Two of the needed sets are already provided in the project, but the set for the two symmetry planes is still missing. The picture below shows how to add it:

1. First, select the corresponding two faces from the viewer (notice these are the ones that intersect with the drone).
2. Click the ‘+’ icon next to Topological Entity Sets in the right panel.

In the pop-up dialog that appears, name the set ‘Symmetry’ and click Create new set.

### 1.3 Create the Rotating Zones Drone Simulation

Now we can start with the simulation setup. Follow the steps presented in the picture below to create a new simulation for our geometry:

1. Select the Drone Parts geometry from the left panel.
2. Click the Create Simulation button of the dialog

The simulation library window appears to select the appropriate simulation type:

Choose Incompressible and click Create Simulation. A new simulation tree will appear at the left panel and a pop-up with the simulation settings, which we will leave at the default values.

## 2. Set Up the Rotating Zones Simulation

### 2.1 Material Model

To define and assign a material, click the ‘+’ icon next to Materials. Doing so, the SimScale material library will pop up. Select Air from the materials library and click Apply:

The material properties window will appear. Assign the Flow Region volume and accept the selection with the check-mark button.

### 2.2 Boundary Conditions

Now we will define the boundary conditions. In order to create a boundary condition, follow the steps shown in the picture below:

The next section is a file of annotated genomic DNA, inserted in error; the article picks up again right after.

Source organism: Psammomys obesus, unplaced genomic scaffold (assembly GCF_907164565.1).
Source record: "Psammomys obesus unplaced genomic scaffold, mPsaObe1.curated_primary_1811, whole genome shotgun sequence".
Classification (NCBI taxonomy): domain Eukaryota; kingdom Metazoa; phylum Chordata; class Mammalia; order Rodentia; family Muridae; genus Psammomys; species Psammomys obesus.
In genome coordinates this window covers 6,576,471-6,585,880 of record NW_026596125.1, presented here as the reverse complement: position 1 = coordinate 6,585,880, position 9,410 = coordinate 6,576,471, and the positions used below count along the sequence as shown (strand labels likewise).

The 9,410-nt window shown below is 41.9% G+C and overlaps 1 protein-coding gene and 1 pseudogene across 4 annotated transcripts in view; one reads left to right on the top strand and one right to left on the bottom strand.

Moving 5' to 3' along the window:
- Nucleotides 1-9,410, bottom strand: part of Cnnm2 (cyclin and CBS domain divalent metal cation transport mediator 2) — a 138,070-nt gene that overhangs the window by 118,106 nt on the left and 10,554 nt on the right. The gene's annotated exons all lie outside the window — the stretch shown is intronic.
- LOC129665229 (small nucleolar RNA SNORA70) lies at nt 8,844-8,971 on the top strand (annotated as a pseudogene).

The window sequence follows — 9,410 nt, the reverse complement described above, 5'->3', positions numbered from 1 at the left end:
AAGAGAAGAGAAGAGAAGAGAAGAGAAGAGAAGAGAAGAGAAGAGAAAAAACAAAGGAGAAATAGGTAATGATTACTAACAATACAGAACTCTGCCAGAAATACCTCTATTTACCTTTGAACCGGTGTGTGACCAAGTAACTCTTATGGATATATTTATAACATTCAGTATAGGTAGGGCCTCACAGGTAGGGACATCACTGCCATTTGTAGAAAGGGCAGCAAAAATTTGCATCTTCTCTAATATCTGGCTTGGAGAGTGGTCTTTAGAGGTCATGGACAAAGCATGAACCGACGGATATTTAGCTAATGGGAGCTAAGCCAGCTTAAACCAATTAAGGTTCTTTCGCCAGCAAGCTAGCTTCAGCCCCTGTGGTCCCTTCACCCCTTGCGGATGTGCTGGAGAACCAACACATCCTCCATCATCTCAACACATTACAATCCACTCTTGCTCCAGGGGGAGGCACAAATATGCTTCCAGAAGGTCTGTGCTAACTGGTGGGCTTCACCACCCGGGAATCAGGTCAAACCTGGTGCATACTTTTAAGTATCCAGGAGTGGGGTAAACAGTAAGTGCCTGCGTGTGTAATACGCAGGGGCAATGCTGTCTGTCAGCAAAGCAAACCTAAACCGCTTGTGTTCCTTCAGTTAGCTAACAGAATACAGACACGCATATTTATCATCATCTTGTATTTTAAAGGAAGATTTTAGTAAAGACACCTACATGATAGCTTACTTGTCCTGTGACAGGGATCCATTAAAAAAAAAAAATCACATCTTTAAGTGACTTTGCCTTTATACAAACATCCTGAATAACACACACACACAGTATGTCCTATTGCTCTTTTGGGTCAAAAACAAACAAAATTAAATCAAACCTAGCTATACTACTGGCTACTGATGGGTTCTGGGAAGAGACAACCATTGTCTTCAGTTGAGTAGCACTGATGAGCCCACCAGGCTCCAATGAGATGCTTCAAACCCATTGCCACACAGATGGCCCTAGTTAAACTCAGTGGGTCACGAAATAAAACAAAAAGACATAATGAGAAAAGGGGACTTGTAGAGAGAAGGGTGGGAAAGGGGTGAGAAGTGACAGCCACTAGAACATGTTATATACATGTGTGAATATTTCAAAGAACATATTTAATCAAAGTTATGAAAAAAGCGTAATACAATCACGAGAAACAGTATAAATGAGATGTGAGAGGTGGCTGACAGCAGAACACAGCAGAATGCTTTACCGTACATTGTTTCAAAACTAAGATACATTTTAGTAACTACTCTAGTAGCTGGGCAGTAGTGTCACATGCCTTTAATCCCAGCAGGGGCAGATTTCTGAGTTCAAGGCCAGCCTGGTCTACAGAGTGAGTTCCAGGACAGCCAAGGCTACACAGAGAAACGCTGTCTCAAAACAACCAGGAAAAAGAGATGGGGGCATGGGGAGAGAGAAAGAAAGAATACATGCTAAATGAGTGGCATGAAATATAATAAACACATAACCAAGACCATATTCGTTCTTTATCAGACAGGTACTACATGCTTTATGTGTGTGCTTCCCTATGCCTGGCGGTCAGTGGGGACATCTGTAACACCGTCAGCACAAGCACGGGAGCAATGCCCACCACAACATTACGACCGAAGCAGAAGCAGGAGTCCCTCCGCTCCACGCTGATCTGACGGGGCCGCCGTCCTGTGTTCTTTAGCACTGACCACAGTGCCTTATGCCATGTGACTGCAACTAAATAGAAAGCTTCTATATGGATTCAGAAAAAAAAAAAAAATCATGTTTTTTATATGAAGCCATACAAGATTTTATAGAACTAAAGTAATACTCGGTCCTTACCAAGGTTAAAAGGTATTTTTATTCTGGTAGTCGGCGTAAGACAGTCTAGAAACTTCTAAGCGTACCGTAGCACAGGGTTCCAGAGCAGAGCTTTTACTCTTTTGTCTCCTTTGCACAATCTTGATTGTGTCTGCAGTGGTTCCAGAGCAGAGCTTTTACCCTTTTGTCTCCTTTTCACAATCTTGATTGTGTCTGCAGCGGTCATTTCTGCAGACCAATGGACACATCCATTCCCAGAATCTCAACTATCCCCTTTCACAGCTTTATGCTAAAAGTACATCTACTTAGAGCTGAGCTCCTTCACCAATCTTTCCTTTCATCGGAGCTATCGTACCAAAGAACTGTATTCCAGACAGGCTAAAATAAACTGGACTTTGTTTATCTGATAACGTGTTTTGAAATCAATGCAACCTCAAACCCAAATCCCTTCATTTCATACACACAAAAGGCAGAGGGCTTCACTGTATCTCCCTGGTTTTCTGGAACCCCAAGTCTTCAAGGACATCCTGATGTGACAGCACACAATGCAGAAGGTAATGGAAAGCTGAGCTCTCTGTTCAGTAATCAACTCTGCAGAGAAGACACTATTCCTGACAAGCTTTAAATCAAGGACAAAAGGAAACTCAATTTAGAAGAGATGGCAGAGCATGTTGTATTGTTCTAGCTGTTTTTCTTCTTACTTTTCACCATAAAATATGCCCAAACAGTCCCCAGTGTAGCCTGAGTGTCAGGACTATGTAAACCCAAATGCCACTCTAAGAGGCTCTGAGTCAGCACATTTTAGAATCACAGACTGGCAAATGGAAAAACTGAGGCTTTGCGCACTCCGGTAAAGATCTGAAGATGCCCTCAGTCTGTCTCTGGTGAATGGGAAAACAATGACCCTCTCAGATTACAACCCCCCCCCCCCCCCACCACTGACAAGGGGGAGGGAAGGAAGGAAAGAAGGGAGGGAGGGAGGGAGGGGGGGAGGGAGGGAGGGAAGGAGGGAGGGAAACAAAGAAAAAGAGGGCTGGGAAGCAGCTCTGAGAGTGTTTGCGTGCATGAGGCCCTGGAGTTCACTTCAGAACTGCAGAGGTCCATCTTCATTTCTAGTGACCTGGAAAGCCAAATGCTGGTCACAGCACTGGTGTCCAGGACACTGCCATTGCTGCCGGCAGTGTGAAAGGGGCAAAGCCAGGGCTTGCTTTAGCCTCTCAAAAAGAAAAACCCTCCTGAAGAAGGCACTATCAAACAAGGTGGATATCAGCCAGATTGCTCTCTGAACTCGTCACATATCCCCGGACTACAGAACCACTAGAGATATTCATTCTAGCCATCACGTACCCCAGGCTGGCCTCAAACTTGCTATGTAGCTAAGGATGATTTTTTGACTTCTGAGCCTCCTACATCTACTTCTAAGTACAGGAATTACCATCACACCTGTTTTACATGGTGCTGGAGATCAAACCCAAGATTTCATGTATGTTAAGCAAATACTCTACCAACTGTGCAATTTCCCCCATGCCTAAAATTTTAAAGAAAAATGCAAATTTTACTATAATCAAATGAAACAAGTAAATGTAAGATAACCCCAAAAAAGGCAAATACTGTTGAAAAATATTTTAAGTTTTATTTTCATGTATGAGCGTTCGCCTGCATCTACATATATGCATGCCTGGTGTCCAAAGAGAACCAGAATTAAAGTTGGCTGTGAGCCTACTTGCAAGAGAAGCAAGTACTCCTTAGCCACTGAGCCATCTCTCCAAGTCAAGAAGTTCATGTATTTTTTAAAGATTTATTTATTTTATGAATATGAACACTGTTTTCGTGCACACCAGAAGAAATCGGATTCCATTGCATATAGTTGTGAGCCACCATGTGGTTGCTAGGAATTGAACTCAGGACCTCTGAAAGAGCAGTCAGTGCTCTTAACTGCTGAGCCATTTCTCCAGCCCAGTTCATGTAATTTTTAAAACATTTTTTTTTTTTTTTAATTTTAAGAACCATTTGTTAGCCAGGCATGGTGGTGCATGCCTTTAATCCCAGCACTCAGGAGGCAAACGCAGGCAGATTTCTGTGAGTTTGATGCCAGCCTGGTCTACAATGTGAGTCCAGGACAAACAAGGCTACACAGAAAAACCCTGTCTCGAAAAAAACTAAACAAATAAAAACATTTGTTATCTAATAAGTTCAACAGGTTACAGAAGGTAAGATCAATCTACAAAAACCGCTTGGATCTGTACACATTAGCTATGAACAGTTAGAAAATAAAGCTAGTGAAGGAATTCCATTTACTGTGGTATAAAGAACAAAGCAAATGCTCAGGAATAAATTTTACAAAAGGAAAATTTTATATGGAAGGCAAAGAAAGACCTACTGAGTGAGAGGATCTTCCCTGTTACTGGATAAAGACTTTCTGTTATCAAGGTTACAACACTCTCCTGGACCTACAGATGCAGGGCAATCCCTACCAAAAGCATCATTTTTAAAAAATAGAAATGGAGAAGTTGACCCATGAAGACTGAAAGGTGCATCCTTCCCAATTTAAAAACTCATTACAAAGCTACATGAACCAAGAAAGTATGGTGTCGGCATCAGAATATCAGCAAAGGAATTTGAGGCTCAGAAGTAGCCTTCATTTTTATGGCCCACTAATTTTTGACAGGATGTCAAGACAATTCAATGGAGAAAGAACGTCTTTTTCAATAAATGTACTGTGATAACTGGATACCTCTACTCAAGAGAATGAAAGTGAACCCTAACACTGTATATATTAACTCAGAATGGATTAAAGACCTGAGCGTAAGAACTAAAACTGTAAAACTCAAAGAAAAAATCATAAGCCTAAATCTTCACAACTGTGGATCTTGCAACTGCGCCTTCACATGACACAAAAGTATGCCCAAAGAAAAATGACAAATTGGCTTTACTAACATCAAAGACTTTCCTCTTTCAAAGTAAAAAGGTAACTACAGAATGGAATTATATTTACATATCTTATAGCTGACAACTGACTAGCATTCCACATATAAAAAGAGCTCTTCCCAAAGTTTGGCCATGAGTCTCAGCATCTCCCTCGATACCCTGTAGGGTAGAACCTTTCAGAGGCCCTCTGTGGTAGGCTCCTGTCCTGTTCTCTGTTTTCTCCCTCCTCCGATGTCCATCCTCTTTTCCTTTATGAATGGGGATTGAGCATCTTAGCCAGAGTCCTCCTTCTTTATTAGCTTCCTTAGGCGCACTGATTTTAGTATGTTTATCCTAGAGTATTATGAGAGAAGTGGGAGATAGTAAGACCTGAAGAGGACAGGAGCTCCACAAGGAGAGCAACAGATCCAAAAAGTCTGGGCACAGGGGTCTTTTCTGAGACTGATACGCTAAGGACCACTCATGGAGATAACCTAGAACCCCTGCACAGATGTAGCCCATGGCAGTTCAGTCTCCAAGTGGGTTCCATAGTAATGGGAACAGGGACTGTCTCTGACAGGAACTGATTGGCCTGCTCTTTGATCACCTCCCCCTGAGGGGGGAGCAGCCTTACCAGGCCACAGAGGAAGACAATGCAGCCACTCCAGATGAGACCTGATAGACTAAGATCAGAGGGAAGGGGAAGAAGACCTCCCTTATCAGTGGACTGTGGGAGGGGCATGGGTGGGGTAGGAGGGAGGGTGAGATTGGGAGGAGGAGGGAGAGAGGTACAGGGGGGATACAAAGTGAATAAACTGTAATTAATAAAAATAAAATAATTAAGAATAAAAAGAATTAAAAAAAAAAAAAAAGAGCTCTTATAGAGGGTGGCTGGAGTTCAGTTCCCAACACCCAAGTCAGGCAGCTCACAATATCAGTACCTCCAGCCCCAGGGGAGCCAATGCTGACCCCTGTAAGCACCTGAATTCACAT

1. Click the ‘+’ button next to Boundary Conditions.
2. Select the proper type from the drop-down menu.
3. Set up the physical parameters and assigned faces in the pop-up dialog (not shown in the picture).

Now apply this process for the following boundary conditions:

#### a. Drone Surface

For the drone faces, a no-slip wall condition is used.

Create a new boundary condition by following the instructions in figure 11 and select ‘Wall’. Now select the Drone topological entity set to assign it to the boundary condition. You can also rename the boundary condition to ‘Drone’.

Leave all parameters as default, as shown in the picture:

#### b. Symmetry Planes

For the symmetry planes, a Symmetry boundary condition is used.

Create it according to the steps presented in figure 11. Once the setup panel pops up, select the Symmetry entity set that was created before for the assignment.

The setup should look as shown in the picture:

#### c. Atmosphere

For the faces open to the atmosphere, a custom boundary condition will be used. Follow the same procedure as before to create a custom boundary condition.

1. As we do not know if the direction of flow at these faces will be inlet or outlet, it will allow the solver to automatically compute it. Therefore we select ‘pressure inlet-outlet’ for the (U) Velocity setup.
• Define ‘Total pressure’ for the gauge pressure option and assign 0 Pa, which corresponds to atmospheric pressure.